The Scalp and Hair Care Products We're Using!
Last updated: May 2023
Many of us have had the experience of using a shampoo and then broke out with an eczema flare-up on our scalp. What a torture that can be! With scalp eczema, or seborrheic dermatitis, comes the need to be extra careful about the products we use on our head. But it's hard enough to find products that won't trigger or irritate our eczema. So, we decided to ask our team of advocates which scalp and hair care products they use to make the long list a bit shorter.
What shampoo or conditioner do you use?
- Jeff: I use Mitch Double Hitter by Paul Mitchell. I know it's not a traditional eczema friendly product, but as someone who has had severe eczema for the majority of my life, I've never had any issues with this product. Bonus-- it's also a conditioner. In the past, I've used T-Gel but I hate the way it smells.
- Noreen: Free and Clear Sensitive Skin Shampoo and Conditioner
- Liz: Pantene shampoo alternating with Paul Mitchell shampoo
- Karen: Pine tar shampoo when needed
- Larissa: I currently use Acure's pumpkin seed shampoo and conditioner. It is made of all-natural ingredients that are hydrating to the hair and scalp. Many of the ingredients are also organic.
- Terry: Alaffia, Neem & Shea Recovery Shampoo, Rosemary Tea Tree, 8 fl oz
- Ashley: Honest Shampoo and Body Wash and Shea Moisture Shampoo and Conditioner
What other hair care products do you use?
- Jeff: Styling cream - I use Clean Cut by Paul Mitchell. Once again, it's not a traditional eczema friendly product, but I had never had an issue using this particular styling cream despite my severe eczema and allergy issues.
- Liz: Mousse - Suave
- Larissa: Styling cream - I've used Aveda's smooth infusion frizz taming styling cream for my hair for years. It is gentle on the hair and scalp, made with many botanical ingredients and has a very nice aroma. I've been struggling with many baby hairs around my face since going through TSW, and this helps keep them at bay.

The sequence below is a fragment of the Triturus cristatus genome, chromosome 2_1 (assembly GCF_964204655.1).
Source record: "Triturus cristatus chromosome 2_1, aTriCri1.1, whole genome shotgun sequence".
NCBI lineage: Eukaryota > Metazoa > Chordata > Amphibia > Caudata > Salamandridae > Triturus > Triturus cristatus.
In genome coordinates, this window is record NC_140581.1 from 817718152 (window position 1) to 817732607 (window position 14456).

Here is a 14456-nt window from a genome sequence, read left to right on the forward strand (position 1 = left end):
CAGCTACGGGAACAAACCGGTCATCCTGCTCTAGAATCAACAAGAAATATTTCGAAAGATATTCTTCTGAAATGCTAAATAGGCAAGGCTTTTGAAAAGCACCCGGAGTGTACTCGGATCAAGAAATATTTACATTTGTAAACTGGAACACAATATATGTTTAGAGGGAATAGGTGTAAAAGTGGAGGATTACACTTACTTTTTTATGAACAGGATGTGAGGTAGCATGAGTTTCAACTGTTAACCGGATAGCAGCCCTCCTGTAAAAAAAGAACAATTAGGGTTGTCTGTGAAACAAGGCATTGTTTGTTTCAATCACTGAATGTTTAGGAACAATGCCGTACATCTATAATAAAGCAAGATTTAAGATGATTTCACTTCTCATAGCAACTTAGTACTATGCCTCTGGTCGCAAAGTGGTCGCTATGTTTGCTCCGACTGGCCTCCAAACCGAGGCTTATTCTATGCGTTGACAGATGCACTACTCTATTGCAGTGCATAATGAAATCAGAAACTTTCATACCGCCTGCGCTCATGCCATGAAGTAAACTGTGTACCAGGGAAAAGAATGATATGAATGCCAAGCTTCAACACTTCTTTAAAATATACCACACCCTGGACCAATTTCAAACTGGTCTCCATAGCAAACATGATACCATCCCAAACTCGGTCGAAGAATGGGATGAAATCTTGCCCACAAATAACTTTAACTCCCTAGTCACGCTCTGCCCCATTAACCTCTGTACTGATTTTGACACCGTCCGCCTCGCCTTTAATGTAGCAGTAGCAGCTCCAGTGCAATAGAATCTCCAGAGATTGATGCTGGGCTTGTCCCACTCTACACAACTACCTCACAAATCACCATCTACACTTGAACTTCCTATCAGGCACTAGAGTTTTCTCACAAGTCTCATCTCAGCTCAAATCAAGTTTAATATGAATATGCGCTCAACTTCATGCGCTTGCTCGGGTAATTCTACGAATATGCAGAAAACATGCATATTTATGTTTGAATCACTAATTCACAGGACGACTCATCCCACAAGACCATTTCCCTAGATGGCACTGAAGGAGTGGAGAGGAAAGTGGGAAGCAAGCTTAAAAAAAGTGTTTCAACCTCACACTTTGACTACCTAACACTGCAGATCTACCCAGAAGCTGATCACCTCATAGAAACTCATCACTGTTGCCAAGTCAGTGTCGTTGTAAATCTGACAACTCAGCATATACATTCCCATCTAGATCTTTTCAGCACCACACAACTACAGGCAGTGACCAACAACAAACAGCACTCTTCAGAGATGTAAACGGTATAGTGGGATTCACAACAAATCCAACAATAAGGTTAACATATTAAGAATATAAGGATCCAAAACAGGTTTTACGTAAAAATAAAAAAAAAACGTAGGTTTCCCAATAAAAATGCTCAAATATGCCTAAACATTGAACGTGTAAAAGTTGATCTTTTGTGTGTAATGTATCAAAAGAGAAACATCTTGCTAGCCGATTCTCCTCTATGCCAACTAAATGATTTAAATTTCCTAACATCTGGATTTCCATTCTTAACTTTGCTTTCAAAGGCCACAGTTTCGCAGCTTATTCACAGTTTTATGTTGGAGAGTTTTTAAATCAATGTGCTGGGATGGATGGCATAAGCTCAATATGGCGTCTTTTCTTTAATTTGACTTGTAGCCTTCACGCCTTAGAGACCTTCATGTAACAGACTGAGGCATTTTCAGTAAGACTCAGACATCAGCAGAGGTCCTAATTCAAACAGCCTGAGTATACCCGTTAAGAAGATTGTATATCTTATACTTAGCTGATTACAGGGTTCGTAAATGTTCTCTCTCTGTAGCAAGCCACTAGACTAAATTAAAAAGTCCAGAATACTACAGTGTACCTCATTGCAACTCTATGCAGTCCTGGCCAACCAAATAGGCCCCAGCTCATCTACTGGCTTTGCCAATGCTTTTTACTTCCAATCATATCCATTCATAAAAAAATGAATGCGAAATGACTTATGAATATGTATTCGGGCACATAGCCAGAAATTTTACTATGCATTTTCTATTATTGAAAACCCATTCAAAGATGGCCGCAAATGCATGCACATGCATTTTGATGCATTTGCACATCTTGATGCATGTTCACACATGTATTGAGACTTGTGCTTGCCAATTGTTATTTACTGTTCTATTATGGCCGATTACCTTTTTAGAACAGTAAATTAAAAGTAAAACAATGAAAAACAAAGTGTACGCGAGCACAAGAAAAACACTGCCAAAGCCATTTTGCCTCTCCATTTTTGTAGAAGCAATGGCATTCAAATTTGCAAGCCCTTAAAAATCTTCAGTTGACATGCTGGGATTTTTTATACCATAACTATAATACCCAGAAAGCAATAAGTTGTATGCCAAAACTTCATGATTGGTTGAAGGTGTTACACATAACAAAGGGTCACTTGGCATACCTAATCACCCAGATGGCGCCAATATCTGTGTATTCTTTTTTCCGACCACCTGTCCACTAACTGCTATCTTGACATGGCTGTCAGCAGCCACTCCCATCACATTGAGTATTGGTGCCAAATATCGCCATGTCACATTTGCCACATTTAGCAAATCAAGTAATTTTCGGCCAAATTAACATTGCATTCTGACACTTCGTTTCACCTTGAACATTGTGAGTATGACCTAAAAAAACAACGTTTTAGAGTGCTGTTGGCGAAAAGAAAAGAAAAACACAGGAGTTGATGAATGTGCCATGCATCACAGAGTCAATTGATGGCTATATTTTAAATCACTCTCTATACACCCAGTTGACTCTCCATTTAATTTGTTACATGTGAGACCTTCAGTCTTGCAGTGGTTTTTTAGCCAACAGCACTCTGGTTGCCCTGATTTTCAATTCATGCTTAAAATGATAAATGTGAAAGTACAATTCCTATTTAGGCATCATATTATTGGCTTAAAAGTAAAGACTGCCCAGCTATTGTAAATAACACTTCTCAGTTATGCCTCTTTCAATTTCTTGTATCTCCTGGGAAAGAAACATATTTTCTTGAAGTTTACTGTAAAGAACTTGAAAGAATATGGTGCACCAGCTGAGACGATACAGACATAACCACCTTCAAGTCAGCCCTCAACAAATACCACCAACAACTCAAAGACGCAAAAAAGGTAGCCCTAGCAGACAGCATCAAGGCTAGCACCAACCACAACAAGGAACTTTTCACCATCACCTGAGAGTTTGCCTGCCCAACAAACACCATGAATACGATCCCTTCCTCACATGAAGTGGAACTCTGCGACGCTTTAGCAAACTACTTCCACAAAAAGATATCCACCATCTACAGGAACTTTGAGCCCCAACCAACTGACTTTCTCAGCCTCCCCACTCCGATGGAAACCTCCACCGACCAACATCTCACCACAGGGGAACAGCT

- Terry: Styling cream, hair mask, heat protectant - Sante Naturkosmetic Mousse Styling Foam, Shea Moisture Manuka Honey & Mafura Oil Intensive Hydration Hair Masque, Heat Protectant/Leave-in Conditioner/Overall Moisturizer - Remediis Argan Oil of Morocco
- Ashley: Leave-in conditioner - Shea Moisture leave-in conditioner. It is oil-based and leaves my hair and curls feeling moisturized without having to deal with the run-off side effects on my eczema.
Do you have any tips, suggestions, or experiences to share?
Jeff: I've found that Derma-Smoothe/FS scalp oil does a good job of treating my scalp eczema. The best piece of advice I can give is to NOT SCRATCH the scalp when it's going through a flare. I know it's easier said than done, but it just makes things that much worse.
Scalp eczema is a huge pain! Whenever I have a flare, I find that my scalp is extremely flaky. This is a huge problem because all the dead skin has a tendency to fall onto my shirt or work surface. In order to treat my skin, I always wash my hair in the morning. This has two purposes. First, it removes all the dead skin that has accumulated in my hair overnight. Second, I’m able to wash out the oil residue from my scalp eczema medication. Over the course of the day, I avoid scratching my head at all costs in order to avoid additional issues.
What products have I tried?